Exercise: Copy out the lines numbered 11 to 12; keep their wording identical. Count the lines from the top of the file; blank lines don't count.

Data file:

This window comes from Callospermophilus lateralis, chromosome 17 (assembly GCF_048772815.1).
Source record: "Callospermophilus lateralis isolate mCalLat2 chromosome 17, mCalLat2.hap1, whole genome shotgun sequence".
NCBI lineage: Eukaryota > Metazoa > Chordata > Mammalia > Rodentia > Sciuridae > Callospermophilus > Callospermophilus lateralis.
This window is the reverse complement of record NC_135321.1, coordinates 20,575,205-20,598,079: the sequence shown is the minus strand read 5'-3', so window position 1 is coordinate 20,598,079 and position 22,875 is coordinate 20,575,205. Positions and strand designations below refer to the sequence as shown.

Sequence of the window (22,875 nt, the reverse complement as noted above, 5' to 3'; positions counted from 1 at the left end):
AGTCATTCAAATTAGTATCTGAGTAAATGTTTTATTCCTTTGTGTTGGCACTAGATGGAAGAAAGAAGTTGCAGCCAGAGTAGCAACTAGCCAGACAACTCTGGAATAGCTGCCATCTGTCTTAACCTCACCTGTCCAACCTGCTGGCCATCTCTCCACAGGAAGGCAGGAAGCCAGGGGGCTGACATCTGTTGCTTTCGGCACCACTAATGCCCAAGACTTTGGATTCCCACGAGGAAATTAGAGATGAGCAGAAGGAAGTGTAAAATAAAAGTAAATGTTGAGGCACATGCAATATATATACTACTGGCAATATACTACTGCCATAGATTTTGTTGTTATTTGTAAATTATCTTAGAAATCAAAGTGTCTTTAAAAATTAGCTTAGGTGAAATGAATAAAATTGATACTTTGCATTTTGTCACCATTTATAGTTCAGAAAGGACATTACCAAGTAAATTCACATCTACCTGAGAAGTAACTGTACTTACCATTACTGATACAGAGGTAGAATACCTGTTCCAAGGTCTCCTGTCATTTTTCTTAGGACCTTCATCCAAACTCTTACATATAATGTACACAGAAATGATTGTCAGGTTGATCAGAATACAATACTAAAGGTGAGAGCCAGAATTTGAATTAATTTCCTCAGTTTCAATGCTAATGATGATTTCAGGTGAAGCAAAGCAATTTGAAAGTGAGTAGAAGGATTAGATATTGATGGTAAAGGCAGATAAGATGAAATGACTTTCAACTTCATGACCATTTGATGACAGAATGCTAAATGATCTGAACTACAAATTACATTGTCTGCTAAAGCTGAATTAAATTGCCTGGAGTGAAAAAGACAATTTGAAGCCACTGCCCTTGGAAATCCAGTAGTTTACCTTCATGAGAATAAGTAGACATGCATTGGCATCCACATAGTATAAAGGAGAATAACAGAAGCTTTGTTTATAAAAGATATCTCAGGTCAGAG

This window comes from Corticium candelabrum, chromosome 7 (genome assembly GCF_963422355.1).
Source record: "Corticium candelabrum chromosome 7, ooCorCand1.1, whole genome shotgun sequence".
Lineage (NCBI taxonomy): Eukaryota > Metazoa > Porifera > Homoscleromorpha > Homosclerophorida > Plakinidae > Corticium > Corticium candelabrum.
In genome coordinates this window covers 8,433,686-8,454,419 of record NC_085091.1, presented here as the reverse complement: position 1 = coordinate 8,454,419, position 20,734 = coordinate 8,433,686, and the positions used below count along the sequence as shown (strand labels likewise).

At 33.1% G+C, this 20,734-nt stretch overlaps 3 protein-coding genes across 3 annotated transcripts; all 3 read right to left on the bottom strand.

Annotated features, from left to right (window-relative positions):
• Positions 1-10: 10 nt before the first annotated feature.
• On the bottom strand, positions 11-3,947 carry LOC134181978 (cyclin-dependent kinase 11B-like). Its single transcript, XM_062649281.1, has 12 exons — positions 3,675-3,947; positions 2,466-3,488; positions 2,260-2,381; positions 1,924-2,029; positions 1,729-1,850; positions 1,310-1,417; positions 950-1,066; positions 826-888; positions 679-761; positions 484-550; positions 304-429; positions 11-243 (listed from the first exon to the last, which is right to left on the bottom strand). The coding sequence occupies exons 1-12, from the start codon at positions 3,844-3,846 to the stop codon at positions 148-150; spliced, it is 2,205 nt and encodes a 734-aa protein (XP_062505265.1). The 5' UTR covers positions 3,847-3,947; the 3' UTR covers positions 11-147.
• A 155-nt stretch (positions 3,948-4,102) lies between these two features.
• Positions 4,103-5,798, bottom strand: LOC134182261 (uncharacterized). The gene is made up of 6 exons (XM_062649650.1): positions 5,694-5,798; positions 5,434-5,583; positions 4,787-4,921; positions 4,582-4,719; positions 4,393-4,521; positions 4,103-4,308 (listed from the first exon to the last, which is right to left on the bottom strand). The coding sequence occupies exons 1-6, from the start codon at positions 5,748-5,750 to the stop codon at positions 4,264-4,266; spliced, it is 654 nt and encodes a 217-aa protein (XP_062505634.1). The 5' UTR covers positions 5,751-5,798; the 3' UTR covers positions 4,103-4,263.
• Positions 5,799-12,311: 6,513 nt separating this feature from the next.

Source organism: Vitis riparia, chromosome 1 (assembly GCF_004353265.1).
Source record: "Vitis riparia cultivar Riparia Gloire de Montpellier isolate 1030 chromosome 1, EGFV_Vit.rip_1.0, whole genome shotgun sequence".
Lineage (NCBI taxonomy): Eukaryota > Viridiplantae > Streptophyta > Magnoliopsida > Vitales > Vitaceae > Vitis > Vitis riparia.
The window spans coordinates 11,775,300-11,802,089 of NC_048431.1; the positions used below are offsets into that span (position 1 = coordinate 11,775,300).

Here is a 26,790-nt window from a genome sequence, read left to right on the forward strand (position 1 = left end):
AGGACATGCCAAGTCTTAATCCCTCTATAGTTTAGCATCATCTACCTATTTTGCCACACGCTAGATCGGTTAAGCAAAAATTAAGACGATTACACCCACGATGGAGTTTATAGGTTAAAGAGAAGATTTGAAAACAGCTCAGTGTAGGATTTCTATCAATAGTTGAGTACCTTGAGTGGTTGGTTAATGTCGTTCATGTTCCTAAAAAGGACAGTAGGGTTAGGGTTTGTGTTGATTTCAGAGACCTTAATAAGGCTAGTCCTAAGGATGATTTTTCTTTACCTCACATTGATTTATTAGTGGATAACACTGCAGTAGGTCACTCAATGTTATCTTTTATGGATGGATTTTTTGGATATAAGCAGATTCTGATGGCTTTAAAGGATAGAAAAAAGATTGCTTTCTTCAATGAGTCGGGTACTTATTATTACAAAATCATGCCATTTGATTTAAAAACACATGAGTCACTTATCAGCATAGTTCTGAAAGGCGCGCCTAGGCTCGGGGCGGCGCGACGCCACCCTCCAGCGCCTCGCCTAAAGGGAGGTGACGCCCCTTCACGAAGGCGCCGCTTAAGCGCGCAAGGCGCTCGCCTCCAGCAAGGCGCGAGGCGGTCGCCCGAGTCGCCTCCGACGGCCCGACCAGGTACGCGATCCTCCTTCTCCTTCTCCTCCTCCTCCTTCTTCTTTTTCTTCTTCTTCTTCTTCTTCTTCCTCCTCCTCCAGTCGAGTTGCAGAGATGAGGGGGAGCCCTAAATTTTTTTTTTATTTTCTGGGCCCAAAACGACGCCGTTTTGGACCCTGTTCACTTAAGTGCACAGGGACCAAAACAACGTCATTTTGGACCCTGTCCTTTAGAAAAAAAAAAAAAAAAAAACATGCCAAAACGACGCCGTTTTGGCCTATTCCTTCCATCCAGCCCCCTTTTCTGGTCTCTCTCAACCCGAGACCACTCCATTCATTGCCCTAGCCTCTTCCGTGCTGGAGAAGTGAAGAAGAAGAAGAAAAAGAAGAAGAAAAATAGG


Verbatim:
At 33.1% G+C, this 20,734-nt stretch overlaps 3 protein-coding genes across 3 annotated transcripts; all 3 read right to left on the bottom strand.

Annotated features, from left to right (window-relative positions):